The Unconscious of the Indian Constitution: Traumatic Histories and Repetitions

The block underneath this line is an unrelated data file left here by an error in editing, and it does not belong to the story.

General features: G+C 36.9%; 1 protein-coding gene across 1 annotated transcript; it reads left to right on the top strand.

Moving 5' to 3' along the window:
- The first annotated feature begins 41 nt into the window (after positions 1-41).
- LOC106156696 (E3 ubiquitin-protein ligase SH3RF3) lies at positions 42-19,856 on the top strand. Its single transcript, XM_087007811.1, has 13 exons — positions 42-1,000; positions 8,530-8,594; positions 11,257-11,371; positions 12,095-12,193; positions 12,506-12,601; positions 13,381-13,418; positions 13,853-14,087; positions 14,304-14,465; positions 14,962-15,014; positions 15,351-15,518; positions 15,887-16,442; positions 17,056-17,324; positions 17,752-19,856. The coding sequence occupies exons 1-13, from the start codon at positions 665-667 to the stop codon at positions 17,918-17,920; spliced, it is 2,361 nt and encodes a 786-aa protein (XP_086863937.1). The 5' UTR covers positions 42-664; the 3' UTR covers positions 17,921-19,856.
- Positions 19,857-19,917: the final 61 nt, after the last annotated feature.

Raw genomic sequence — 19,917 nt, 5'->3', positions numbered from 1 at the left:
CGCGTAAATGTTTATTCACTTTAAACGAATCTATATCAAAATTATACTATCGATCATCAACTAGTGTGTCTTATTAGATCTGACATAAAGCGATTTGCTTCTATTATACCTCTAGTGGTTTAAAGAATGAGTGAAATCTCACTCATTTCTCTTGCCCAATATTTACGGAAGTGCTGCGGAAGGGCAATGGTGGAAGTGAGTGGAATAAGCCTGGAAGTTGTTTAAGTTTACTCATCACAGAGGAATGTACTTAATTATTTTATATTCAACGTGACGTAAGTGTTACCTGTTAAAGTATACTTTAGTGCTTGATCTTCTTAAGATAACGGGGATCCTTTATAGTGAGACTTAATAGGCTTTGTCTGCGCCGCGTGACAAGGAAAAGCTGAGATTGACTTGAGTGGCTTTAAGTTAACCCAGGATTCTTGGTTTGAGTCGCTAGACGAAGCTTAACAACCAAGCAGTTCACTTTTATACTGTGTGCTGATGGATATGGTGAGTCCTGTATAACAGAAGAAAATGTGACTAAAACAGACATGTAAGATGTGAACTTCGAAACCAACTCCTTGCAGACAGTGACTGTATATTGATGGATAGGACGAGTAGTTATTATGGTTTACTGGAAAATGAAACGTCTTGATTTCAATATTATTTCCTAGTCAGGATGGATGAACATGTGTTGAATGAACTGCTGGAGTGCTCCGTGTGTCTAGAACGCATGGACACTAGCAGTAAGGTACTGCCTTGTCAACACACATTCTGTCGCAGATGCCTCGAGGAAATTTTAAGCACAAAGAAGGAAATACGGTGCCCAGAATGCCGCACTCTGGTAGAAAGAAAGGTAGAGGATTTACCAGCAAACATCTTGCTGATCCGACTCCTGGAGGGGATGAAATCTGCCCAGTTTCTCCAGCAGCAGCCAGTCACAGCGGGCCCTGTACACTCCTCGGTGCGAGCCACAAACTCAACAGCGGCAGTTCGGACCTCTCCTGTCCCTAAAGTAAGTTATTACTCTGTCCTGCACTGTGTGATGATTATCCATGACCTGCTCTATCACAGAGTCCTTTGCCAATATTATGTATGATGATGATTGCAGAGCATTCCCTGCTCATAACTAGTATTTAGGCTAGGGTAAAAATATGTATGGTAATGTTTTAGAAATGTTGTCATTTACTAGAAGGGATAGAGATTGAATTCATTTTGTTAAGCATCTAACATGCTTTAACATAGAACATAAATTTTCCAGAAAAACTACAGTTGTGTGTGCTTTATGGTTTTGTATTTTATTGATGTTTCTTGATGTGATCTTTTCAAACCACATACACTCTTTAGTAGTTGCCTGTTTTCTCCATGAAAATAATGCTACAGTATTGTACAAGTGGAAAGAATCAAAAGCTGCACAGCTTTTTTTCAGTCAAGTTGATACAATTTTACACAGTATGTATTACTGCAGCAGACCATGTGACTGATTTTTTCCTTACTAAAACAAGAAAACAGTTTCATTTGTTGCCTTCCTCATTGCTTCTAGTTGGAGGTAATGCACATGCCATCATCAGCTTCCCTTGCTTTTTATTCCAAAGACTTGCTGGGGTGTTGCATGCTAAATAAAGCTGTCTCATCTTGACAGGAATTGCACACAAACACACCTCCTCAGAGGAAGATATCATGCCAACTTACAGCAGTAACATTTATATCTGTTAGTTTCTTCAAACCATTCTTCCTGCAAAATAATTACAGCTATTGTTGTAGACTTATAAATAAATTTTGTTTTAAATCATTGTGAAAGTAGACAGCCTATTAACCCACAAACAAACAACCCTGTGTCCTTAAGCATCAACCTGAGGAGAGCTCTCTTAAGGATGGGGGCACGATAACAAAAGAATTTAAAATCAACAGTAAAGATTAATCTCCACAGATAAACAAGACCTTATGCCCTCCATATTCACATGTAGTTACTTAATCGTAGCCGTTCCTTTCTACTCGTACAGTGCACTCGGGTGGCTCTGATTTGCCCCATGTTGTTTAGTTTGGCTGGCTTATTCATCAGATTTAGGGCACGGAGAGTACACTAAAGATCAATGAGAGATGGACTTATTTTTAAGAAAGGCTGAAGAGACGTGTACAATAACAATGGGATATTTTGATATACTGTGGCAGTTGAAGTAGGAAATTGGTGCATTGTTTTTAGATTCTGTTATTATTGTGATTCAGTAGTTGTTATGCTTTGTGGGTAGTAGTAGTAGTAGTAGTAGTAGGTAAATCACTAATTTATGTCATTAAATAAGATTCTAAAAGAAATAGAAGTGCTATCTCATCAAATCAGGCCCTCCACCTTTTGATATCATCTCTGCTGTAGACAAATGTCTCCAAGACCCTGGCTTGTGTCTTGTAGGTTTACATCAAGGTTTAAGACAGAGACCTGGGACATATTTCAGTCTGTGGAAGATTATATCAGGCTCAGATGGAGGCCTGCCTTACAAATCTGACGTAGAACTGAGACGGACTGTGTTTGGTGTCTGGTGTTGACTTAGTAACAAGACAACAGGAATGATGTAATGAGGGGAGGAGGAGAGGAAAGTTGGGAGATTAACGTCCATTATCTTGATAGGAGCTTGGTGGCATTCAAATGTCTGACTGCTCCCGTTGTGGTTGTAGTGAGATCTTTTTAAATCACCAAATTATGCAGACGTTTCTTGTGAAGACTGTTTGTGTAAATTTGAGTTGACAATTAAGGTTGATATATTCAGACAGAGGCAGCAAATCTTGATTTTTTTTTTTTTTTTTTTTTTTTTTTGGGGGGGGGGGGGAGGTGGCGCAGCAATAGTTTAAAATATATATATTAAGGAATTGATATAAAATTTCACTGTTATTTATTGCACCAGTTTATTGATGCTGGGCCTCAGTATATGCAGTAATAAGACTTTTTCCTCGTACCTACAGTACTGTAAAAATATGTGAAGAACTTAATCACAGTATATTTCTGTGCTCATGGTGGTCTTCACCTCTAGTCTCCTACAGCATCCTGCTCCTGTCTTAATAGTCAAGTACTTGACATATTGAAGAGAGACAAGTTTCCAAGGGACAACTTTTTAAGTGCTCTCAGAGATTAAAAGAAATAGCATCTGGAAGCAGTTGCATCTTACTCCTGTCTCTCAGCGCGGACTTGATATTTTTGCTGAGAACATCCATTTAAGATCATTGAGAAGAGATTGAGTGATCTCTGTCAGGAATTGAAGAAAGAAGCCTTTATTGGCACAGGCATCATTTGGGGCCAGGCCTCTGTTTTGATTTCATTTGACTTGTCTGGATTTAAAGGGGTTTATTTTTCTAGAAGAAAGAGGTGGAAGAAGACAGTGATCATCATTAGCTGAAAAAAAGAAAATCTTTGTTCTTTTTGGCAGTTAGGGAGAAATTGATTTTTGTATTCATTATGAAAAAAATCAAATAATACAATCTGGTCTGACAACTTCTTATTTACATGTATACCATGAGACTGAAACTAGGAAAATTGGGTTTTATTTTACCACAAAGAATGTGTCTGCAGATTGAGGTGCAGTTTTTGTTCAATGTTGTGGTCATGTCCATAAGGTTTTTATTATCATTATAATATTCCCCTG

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This thesis engages an examination of the violent disavowal of the Partition of India in the text of the Indian Constitution and subsequent judicial pronouncements. By closely examining the cartographic precursor to the making of the Constitution, the pictorial figures in the original ratified copy of the Constitution, and the archival histories of the provisions on language, federalism, and citizenship, this thesis argues that the Partition of India, the originary separation as it was, has been repressed and disavowed in traditional and contemporary constitutional law scholarship. By engaging a psychoanalytic methodology of reading history and historiography, this thesis excavates the displacements, distortions, and disavowals in the making of the constitution but also the repetitions, repressions, and retaliations in subsequent constitutional history. The thesis also asserts that many contemporary divisive legislations is a result of the repression of the originary trauma which needs to be engaged with and closely and carefully worked-through, in order to preclude further repetition and aspire for reconciliation. The thesis incorporates a panoply of genres and methods, ranging from psychoanalysis, cartographic history and the philosophy of visual art to doctrinal examination and psychoanalytic jurisprudence. As such, the thesis is a rigorous and sustained interdisciplinary study of a postcolonial foundational text and its discourse, by paying close attention, as the title suggests, to its traumatic histories and subsequent repetitions.
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